At long last, it appears that Apple is going to unveil the updated version of Apple TV.

This will be an enormous disappointment to some Apple faithful, who have been fantasizing about an entire television set designed by Apple. But that was always a dumb dream. No matter how beautiful an Apple-designed TV might be, selling televisions is a crappy business to be in.

Building something that plugs into just about any TV is definitely the way to go. And while a flood of details have leaked, I still can’t wait to see the real thing Wednesday. Most likely, assuming they keep the price under $150, I will buy it the day it goes on sale.

Most of the thunder this year surrounding Apple has been about the Apple Watch, followed by Apple Music.

I get it. People wanted to see Apple perform its magic and perfect a whole new form factor for computing that would leave us wondering how we ever lived without a smartwatch. And Apple has a long history changing the way we listen to music.

But a smartwatch is something I can never see myself buying. Even though Apple’s watch is quite nice, I just don’t want another gadget in my life that becomes one more thing to manage. And Apple Music feels like pretty much the same as other streaming music services.

By comparison, TV is already part of our lives, and will always be. And yet, many of us are increasingly frustrated by the TV-watching experience.

On the one hand, TV is in a Golden Age thanks to the all the streaming and viewing options that exist. And yet, these choices can be overwhelming, complicated and hard to manage because they’re scattered over so many apps and channels. Most user interfaces on things like cable boxes or smart TVs are awful, at best.

I bought the latest Apple TV a few years ago because our family already had iPhones, an iPad, and Macbook. At $99, buying the Apple TV became a decision along the lines of: “Well, why not?” And indeed, I’m glad I did.

Yet having the Apple TV also has left me with a nagging feeling that it could be so much more than it is. Now it seems like Apple is going to finally take a big leap toward fulfilling the potential of a gadget that has been a sleeper hit for the company.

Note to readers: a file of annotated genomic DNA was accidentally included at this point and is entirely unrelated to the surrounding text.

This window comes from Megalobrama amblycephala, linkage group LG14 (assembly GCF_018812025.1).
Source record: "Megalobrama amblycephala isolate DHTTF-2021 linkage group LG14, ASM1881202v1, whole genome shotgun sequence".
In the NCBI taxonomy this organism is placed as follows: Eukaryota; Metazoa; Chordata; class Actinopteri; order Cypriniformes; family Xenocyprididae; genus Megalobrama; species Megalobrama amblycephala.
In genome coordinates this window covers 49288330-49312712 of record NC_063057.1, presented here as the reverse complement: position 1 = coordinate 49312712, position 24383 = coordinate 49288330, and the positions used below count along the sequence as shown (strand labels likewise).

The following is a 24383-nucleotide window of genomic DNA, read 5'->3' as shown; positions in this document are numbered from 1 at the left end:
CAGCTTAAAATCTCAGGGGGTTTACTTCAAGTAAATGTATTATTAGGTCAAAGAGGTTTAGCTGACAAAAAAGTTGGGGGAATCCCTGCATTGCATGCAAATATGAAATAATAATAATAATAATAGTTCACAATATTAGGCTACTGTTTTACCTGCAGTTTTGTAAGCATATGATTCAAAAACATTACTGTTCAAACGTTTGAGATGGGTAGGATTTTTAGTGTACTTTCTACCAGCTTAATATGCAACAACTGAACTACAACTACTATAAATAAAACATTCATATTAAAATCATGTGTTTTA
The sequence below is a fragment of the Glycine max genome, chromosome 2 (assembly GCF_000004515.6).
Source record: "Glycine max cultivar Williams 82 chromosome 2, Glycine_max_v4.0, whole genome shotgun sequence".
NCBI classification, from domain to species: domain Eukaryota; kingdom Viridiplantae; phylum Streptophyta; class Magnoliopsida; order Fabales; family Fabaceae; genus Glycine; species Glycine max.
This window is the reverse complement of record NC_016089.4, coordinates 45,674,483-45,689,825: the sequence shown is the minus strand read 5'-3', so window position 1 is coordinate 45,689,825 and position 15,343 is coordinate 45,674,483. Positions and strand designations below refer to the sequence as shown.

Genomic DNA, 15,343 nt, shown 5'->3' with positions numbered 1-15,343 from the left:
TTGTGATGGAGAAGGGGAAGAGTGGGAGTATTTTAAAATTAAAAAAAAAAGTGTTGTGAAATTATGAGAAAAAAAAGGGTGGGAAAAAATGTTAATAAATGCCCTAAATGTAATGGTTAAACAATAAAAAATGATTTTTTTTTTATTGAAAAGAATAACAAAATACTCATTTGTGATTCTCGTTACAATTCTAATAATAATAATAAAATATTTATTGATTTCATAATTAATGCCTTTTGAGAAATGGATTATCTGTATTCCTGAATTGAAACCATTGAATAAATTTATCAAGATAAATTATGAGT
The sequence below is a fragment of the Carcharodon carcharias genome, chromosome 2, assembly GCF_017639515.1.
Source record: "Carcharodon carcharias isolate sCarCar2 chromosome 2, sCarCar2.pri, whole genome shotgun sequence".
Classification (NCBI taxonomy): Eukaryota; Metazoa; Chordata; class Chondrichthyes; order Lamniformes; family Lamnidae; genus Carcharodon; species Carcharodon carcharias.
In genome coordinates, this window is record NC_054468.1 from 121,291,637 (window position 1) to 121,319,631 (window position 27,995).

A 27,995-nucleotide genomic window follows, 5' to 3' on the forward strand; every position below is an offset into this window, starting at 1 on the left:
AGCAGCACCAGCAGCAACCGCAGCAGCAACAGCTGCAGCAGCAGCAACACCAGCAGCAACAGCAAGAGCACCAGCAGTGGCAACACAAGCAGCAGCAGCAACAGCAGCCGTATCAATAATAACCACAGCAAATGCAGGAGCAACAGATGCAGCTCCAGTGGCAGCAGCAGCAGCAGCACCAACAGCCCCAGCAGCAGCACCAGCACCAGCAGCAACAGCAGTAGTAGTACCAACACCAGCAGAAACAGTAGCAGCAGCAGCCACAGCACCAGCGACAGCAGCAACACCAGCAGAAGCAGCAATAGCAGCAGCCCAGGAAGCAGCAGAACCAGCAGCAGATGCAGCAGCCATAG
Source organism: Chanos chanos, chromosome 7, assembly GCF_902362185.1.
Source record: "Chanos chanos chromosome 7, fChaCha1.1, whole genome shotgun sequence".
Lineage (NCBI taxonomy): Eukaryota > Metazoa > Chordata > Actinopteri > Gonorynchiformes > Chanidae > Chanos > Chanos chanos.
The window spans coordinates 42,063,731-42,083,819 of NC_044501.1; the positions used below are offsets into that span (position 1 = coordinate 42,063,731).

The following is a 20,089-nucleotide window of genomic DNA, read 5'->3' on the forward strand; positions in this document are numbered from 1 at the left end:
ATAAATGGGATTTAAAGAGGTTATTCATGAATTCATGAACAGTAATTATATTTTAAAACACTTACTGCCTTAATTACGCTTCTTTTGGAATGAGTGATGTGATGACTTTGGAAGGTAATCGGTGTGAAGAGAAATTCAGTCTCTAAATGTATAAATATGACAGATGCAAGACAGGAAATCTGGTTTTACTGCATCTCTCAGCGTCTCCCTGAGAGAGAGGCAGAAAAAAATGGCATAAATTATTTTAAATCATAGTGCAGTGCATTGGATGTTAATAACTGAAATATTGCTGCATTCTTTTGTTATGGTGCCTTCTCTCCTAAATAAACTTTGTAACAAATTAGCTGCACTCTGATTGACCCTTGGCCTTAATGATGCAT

Reported features like universal search and a new interface will bring some sanity to those of us trying to keep track of what new shows and movies can be found where across the various streaming and rental services. Yes, this not exactly a grave humanitarian crisis. But diving in and out of different apps and scrolling through their menus to find things to watch gets annoying and becomes a big time suck. We need something simpler and more elegant, which should be right in Apple’s wheelhouse.

But the bigger deal, I think, will be opening up Apple TV to developers. To date, Apple has added streaming services in bits and pieces as it negotiates deals. Most of these are less than thrilling options, like the Red Bull Channel.

I’m excited to see what developers can imagine and build for a canvas as big as the TV screen. The Apple Watch is about thinking small, stripping things down to their essence, and working with the tiniest of screens. But I predict that being able to create TV-first apps will unleash a creative torrent among developers, studios, and independents that finally begins to realize the potential of things like transmedia and interactive storytelling.

Of course, there are already apps for multimedia and interactive content for the iPad that I find myself wishing I could just view on the big screen. And yes, I can always mirror it via Apple TV, but I’m still watching something that a creator has optimized for a much smaller screen. And it’s hard to consume some of these things in more than just short bursts.

I also expect the gaming industry is going to rush right into this space. As my colleague, Dean Takashi wrote recently, there is some discussion about whether Apple TV could provide competition for gaming consoles.

Perhaps, although I would expect that developers would mainly focus on creating experiences that leverage whatever system Apple ultimately rolls out. And I think if the prices of these games were more in line with iPad games than console games, we could see a new boom for a new type of games.

Of course, lots of other companies, such as Amazon and Google, have their various TV dongles now, and there is some ability for developers to create for them. But nobody has the developer firepower of Apple. It attracts the best of the best because of the consistency of creating across iOS, and the proven ability to monetize.

In general, putting the App Store on TV feels like an overdue move for Apple. The App Store already is one of the company’s fastest growing businesses, even if it is a small part of the company’s overall revenue compared to iPhones.

Given the role the TV already plays in our everyday lives, it feels like the immediate impact of a new Apple TV could be much broader than that of a smartwatch or a new music streaming service.

It feels like the Apple event Wednesday has the potential to finally launch the TV revolution that we deserve.

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